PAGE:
Providing an environment that is free from contamination is critical to the wellbeing of society. Research in the PRGSE is addressing both current and emerging environmental issues, including the fate and treatment of heavy metals and “perflurochemical” substances (PFASs). The latter are some of the most pernicious contaminants of our time which potentially affect a significant number of airport and defense fire-fighting installations around the globe. PRGSE investigators are currently working to deliver cost-effective and natural solutions to the global problem of PFAS contamination in soil and groundwater based on the recent discovery that certain proteins in hemp seed powder can remove these chemicals effectively. Other Geo-Environmental issues of interest within the PRCGSE include the development of generation waste facilities to reliably contain emerging contaminants and future-proofing against climate change to protect at risk coastal

Find out more about some of the current projects related to this theme:

Mine Subsidence and Groundwater Anamolies in Old, Abandoned, Shallow Workings

Newcastle, NSW and many of its surrounding districts have a legacy of abandoned coal mines. Read about the research collaboration with Subsidence Advisory NSW which seeks to better understand the risks of subsidence.

Groundwater in Waste Dumps and its Effect on Stability

Groundwater conditions in mine waste dumps are critical to dump stability but they are poorly understood. Mine waste dumps are amongst the largest of all man-made structures, so efficient and reliable dump design is essential. The objectives of this research are to develop a model for the hydrological characteristics of an advancing waste rock dump in active mines, based on factual evidence and laboratory measurements.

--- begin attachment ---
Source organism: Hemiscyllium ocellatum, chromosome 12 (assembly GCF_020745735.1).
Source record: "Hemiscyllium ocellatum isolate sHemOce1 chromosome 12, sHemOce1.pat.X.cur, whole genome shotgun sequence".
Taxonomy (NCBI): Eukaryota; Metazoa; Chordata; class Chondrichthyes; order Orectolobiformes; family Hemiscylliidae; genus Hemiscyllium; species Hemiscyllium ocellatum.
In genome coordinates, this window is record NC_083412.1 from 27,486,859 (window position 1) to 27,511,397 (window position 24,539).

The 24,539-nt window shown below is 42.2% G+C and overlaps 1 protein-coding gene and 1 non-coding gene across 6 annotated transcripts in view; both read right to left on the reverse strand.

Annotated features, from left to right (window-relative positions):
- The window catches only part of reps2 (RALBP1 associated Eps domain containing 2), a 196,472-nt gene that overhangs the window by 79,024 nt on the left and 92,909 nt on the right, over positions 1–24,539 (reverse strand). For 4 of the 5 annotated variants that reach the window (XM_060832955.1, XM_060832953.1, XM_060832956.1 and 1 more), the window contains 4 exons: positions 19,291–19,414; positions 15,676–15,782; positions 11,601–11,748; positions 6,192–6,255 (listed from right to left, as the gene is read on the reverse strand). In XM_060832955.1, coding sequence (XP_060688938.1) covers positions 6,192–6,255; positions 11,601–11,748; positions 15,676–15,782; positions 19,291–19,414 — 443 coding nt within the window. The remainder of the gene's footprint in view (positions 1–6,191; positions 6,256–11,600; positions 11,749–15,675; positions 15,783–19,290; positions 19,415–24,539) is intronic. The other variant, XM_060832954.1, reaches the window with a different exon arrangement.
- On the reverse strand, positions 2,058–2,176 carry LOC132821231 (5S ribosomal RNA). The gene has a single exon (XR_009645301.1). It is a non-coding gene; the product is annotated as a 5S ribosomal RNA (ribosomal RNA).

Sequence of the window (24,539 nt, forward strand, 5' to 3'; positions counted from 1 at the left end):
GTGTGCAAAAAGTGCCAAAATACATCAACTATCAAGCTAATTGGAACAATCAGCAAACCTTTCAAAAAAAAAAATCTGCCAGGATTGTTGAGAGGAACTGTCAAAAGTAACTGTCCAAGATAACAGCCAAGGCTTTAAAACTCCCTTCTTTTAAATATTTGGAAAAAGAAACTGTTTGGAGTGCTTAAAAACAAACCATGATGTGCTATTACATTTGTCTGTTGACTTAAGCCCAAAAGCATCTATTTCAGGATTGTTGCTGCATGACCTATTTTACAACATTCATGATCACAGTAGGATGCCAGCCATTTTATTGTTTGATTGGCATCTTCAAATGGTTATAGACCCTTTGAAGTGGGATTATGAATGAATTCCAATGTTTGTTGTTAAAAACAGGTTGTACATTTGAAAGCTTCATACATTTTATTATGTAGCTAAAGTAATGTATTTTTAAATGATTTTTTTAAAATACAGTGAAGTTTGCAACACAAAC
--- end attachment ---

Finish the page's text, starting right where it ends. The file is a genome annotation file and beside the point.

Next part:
Novel Remediation of PFAS Contamination

Read about the PRCGE's novel research into the suitability of using hemp seed to remove PFAS contamination from groundwater.

Mechanics of Hard Soils and Soft Rocks

Read about the PRCGSE's current research on Hard Soils and Soft Rocks.

Tributyl Tin Remediation and Stabilisation

Organotins including tributyl tin (TBT) are an effective biocide that were widely used historically to prevent or inhibit the growth of algae, barnacles, shellfish and other marine invertebrates on the hulls of a ships. Read about the PRCGSE's current research on remediation.

Particle Characterisation of Granular Materials and their Effect on Shear Strength

The research is seeking to understand the importance of both particle size and shape on the shear strength and behaviour of granular materials.

Characterisation of Mine Waste Materials for Improved Management and Disposal Practices

The research includes characterisation of saturated and unsaturated hydraulic properties of waste rock, tailings and natural soils, characterisation of the strength and durability of these materials, evaluation of the evolution of these characteristics in materials during and after mining, exploration of approaches to integrate different materials so as to mitigate undesirable behaviours, or enhance favourable ones.

Landslides and Rockfalls in and Adjacent to the Sydney Basin

This research is interested in finding out why some settings are more prone to such instability than others. North of the Hunter River, the variably dipping strata of the southern New England Fold Belt present translational block slides on a massive scale, and these too are not well understood.

The Environmental Geotechnics of Coal Mine Spoil

Much of Australia's export wealth comes from the export of mined coal. An unavoidable consequence of open-cut mining of coal is that it disturbs large volumes of ground, altering its structure and hydromechanical properties to significant depths.

The aim of this work is to present salinity and hydrological data, for a range of typical spoil materials from the Hunter Valley, that can be used in the modelling and prediction of salt release from overburden piles in abandoned coal mines.

The University of Newcastle acknowledges the traditional custodians of the lands within our footprint areas: Awabakal, Darkinjung, Biripai, Worimi, Wonnarua, and Eora Nations. We also pay respect to the wisdom of our Elders past and present.